Great Plains Energy (NYSE:GXP) is a regulated electric and gas utility that supplies energy to 821,000 retail customers in Missouri and Kansas. It is the parent company of Kansas City Power and Light (KCP&L), which accounts for 100% of Great Plains' revenue. The company has a generating capacity of 6000 megawatts. 82% of Great Plains’ generating capacity is based on coal and natural gas, making the company vulnerable to swings in fossil fuel prices and carbon emissions legislation. 17% of the company's energy comes from nuclear power.
Great Plains’ regulated status makes it difficult to pass on increases in fuel costs to its customers. As a result, increases in fuel prices cut into the company’s profit margins.
Coal: 80% of KCP&L's generating capacity is based on coal. KCP&L's reliance on coal and other fossil fuels is poised to increase as demand increases, making the company vulnerable to swings in coal prices and carbon emissions legislation.
Nuclear: The cost of uranium hexafluoride and conversion services to Great Plains remained relatively stable through 2009 due to contracts already in place. Afterwards through 2018, the company expects an increase in the price of nuclear fuel due to greater market demand. Even with this anticipated increase, however, the cost of nuclear fuel per MWh is expected to remain less than the cost of other fuel sources per MWh.
Great Plains Energy’s subsidiaries have legal monopolies over retail electricity in its areas of service in Missouri and Kansas, bringing stability to the company’s operating outlook through a guaranteed customer base. However, Great Plains’ regulated status also makes it more difficult for the company to adjust retail prices based on swings in the cost of fuel since regulators must approve changes in electricity rates. Kansas retail rates contain an Energy Cost Adjustment provision which provides for a firm profit margin in the event fuel costs rise. Missouri retail rates do not contain such a provision, so a rise in fuel costs would adversely affect Great Plain’s net income until regulators authorize an increase in rates.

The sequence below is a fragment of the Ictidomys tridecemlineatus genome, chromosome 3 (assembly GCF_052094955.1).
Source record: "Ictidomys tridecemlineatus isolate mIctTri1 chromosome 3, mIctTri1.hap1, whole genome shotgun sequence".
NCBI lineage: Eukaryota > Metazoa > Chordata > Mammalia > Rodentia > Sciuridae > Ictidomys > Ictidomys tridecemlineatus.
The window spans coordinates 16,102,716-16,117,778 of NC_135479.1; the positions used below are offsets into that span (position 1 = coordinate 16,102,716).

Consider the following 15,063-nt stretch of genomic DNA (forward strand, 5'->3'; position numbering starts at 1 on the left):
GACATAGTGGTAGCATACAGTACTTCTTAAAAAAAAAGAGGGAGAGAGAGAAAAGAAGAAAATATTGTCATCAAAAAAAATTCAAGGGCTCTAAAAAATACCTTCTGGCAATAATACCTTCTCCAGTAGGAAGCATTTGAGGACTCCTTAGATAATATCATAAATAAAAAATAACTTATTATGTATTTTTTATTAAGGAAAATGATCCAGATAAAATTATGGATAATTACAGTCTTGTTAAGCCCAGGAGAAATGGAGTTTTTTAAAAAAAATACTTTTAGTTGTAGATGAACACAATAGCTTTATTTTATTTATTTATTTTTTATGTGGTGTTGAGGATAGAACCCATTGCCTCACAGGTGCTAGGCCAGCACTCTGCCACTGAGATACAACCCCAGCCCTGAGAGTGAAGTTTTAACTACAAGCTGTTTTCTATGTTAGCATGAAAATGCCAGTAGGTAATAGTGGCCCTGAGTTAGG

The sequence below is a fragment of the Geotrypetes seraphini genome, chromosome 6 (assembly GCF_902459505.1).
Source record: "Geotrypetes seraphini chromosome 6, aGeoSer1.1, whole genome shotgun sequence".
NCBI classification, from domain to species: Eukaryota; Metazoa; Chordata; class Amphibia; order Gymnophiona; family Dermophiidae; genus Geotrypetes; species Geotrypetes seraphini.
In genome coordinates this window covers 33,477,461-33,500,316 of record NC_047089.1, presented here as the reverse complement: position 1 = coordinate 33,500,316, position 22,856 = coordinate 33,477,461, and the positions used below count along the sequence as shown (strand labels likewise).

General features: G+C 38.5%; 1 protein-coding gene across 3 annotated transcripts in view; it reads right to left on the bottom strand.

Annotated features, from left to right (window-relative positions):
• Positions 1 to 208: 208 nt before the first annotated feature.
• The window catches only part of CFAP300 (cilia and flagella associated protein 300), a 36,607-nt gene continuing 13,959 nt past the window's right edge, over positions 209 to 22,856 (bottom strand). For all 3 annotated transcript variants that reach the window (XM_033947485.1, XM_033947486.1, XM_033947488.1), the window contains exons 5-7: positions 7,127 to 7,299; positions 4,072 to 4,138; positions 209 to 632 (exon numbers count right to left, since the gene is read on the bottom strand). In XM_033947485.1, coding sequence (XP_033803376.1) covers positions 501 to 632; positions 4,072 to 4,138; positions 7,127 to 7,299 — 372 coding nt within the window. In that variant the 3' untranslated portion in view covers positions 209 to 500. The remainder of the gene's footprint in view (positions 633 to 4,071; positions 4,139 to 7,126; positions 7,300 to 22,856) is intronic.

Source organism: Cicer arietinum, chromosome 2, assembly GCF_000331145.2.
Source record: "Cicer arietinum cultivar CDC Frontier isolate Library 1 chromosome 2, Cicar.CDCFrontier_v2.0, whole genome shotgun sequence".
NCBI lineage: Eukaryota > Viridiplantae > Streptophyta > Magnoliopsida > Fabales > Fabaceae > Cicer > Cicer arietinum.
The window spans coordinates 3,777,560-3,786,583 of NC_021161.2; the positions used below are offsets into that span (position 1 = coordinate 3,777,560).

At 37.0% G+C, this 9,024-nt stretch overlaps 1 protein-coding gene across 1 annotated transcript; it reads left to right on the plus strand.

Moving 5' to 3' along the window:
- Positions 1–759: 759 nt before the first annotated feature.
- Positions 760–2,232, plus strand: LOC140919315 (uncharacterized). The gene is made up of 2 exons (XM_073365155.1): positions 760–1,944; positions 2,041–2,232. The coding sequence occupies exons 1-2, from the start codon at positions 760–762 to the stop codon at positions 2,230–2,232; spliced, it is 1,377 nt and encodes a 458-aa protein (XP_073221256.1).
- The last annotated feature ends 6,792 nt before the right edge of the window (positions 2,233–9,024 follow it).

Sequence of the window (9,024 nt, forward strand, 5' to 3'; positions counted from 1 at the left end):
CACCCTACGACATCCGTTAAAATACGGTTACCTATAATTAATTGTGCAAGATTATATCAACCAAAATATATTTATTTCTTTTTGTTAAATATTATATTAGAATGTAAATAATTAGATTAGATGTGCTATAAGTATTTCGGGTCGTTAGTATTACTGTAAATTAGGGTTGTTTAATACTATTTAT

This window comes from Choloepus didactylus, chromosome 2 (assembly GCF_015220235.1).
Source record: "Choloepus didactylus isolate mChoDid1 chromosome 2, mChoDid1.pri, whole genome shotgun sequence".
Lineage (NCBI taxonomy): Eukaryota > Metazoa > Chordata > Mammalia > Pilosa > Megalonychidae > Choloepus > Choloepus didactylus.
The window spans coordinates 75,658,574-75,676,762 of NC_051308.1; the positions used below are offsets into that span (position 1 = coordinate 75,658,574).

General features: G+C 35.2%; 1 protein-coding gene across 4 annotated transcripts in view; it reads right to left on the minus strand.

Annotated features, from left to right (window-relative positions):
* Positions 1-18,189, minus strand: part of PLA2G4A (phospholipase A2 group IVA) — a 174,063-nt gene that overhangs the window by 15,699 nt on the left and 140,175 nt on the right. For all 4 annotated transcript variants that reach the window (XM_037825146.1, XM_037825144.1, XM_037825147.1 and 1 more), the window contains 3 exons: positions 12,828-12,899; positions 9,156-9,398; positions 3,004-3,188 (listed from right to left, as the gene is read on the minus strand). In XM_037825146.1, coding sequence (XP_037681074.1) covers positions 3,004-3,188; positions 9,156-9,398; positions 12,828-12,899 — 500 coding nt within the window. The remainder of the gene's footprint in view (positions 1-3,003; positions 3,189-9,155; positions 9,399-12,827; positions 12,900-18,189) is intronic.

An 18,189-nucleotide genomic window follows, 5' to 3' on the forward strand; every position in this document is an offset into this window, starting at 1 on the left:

No legislation authorizing retail choice of electricity has been introduced in Missouri and Kansas for several years.
Although Great Plains is the sole retail electricity utility in its areas of operation in Missouri and Kansas, it still competes with other energy companies and technologies. For example, customers have the ability to install other sources of energy, such as installing their own solar panels. KCP&L also competes with other power suppliers in the wholesale power market in surrounding areas where it does not have a statutory monopoly. The company’s wholesale power revenue accounted for 17% of its total revenue over the last three years.